“It’s so much more exhausting than we ever imagined,” says Day. “It’s very physical and very talky.” Although her character’s passions are easily ridiculed, Day believes the slender, often severe Veronica is “really sincere,” even though she’s mostly talk. The actress describes the play as “a really good therapy session,” and while audiences squirm with recognition in parts, particularly the grim pronouncements about marriage and parenting, “it’s really a birds-eye, focused view of a circumstance.” Day’s extensive stage and television credits include the Huntington’s Carol Mulroney, a Tony-nominated performance in the Broadway production of Proof, and appearances on the television shows Unbreakable, Judging Amy, and Law & Order.
Pusz describes her character, Annette, as driven by “her need to be liked. It drives her to repress her true feelings, and once that pot boils over, the lid flies off and there’s no going back.” Pusz is another Law & Order veteran, whose stage credits include roles in the Broadway productions Talk Radio, The Odd Couple, Dinner at Eight, and Baz Luhrmann’s La Boheme. “I think of all the characters, Annette is the most changed at the end of the play,” she says of her character’s emerging from her timid shell. And although the play has been viewed by some as a searing statement on contemporary marriage, Pusz says that there is a faint note of tenderness in the characters’ connections. “I don’t think any of these people would care how their spouses hurt them if they didn’t have something to lose.”
Both of Carnage’s male parts are portrayed by Broadway veterans. Ashmanskas, familiar to Huntington audiences from his roles in Present Laughter and the musical She Loves Me, has appeared on Broadway in Promises, Promises, The Producers, Gypsy, Little Me, and Fame Becomes Me, for which he received a Tony nomination. Bogardus picked up a Tony nomination and an Obie Award for his performance in Terrence McNally’s Love! Valour! Compassion! and appeared in Man of La Mancha, High Society, Falsettos, and Les Miserables.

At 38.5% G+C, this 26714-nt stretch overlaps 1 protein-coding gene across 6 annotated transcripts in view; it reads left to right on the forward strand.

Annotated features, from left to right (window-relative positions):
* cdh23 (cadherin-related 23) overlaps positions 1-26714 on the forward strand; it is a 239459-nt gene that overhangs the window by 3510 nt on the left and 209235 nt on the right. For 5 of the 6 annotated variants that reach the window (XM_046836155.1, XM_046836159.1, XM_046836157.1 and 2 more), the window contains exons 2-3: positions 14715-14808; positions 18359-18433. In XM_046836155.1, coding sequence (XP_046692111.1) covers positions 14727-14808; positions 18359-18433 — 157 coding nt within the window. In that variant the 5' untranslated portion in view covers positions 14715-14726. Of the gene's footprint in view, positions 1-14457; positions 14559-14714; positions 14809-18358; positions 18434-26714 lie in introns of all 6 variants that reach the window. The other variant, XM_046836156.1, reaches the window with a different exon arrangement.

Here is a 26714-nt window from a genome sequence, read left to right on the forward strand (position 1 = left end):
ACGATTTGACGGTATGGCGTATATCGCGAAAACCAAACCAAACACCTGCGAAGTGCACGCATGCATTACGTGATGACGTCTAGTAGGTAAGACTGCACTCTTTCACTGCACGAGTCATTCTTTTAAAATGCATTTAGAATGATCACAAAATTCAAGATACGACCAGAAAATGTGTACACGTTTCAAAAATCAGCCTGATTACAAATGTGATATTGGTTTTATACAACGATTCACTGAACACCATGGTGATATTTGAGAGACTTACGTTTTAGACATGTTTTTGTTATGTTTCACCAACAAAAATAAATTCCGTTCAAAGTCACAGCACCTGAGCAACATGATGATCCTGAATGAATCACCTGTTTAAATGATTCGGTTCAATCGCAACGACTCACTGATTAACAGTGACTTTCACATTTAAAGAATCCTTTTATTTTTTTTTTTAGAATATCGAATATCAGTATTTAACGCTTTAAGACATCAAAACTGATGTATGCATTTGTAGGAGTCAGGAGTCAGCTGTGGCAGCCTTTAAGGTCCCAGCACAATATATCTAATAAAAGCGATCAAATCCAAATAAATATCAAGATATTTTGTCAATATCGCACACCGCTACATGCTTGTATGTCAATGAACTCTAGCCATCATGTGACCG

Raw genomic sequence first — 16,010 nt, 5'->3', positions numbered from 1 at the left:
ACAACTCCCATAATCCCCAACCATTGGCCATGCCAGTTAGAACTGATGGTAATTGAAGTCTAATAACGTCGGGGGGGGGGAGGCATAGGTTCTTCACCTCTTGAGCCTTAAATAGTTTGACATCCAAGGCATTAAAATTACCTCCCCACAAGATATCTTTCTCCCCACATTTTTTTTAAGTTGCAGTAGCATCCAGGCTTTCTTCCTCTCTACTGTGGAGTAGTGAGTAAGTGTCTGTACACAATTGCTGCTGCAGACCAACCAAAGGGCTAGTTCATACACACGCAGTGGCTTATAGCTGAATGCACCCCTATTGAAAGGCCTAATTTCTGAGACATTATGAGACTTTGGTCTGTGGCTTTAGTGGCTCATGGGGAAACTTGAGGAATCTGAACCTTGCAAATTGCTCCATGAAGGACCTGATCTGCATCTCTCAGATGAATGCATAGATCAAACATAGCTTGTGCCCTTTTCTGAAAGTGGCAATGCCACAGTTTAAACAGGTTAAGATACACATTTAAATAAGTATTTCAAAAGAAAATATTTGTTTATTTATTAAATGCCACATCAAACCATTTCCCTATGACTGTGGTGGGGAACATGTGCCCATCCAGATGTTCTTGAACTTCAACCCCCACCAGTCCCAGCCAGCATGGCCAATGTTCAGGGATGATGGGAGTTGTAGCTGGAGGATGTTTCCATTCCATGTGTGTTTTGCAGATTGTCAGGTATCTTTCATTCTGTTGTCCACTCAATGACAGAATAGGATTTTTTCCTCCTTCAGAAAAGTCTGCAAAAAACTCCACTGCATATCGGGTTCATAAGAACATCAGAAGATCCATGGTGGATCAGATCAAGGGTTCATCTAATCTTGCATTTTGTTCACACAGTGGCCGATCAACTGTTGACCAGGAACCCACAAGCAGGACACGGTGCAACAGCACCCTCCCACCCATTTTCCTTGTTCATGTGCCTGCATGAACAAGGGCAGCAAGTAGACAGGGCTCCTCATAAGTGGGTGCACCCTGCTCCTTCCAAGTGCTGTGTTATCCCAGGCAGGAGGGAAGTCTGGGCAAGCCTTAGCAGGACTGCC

Playwright and novelist Reza’s other works include Life (x) Three, and Art, which won the 1998 Tony, Olivier, and New York Drama Critics Circle Awards for Best Play. “My plays have always been described as comedy, but I think they’re tragedy,” says Reza, who lives in Paris. The idea for God of Carnage came to her, she says, while she was walking her son home from school one day, and met another mother, whose son’s tooth was broken in a playground fight. “She said to me, ‘Do you realize the parents haven’t even called to apologize!’ I immediately thought there was an interesting theme here.”
God of Carnage runs at the BU Theatre, 264 Huntington Ave., Boston, through Sunday, February 5, 2012. Tickets may be purchased online, by phone at 617-266-0800, or in person at the BU Theatre box office. Patrons 35 and younger may purchase $25 tickets (ID required) for any production, and there is a $5 discount for seniors. Military personnel can purchase tickets for $15, and student tickets are also available for $15. Members of the BU community get $10 off (ID required) and are also eligible for a special subscription rate. Call 617-266-0800 for more information. Follow the Huntington Theatre Company on Twitter at @huntington.+ Comments